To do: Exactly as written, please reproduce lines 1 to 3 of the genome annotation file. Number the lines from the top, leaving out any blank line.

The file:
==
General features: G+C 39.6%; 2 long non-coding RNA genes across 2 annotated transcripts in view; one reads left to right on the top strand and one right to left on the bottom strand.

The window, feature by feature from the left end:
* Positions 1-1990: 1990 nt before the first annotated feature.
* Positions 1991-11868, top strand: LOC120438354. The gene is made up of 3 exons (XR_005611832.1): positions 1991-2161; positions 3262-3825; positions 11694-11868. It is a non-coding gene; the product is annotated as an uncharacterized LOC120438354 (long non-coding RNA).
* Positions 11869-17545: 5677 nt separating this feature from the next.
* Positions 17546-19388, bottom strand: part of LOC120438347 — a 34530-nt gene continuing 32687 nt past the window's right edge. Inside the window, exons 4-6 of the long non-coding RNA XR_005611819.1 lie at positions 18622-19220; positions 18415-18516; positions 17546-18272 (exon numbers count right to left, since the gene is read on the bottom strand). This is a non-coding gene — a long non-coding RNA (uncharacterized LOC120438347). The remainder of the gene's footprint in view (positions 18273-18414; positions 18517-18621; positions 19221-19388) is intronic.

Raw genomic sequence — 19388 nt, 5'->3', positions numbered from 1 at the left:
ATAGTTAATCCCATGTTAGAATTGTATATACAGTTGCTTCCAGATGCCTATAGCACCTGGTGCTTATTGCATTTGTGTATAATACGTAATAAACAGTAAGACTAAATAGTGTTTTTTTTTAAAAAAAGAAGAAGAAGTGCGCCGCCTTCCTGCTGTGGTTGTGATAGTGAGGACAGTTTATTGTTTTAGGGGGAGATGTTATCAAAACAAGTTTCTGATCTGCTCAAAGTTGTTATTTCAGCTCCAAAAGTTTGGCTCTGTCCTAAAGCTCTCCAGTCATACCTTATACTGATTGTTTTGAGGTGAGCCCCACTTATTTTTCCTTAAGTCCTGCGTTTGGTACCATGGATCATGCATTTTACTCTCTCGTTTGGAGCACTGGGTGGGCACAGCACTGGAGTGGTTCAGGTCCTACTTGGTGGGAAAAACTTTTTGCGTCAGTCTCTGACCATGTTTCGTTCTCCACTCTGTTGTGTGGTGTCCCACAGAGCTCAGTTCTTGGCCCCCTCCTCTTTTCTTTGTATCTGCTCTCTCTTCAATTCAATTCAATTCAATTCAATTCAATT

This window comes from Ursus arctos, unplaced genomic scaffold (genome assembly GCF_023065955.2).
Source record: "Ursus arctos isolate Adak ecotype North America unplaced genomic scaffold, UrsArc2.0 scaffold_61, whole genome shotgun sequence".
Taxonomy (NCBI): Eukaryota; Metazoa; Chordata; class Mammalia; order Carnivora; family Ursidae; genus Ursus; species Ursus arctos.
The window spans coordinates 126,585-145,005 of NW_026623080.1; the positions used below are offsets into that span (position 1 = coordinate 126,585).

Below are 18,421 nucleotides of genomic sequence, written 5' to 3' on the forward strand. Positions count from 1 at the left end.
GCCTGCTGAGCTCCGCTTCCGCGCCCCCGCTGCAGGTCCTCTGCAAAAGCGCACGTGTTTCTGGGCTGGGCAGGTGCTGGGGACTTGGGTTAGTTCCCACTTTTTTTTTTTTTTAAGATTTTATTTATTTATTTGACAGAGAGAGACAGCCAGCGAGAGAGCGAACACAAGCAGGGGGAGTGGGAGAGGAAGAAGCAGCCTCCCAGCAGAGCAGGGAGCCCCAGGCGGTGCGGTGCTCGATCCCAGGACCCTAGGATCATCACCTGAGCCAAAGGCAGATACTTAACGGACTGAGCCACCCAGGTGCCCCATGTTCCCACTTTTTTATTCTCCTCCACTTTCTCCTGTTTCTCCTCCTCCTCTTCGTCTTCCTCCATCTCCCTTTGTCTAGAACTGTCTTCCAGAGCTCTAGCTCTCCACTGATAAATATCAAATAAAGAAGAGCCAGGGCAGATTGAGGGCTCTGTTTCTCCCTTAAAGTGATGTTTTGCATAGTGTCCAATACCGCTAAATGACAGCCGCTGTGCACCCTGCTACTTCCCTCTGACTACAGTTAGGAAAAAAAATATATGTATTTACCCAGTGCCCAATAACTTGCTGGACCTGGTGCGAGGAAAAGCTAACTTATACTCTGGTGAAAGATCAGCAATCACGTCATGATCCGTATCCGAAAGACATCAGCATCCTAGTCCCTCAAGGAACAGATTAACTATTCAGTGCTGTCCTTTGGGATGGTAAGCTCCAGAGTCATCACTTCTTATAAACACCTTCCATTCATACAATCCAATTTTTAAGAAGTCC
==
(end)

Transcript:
General features: G+C 39.6%; 2 long non-coding RNA genes across 2 annotated transcripts in view; one reads left to right on the top strand and one right to left on the bottom strand.

The window, feature by feature from the left end:
* Positions 1-1990: 1990 nt before the first annotated feature.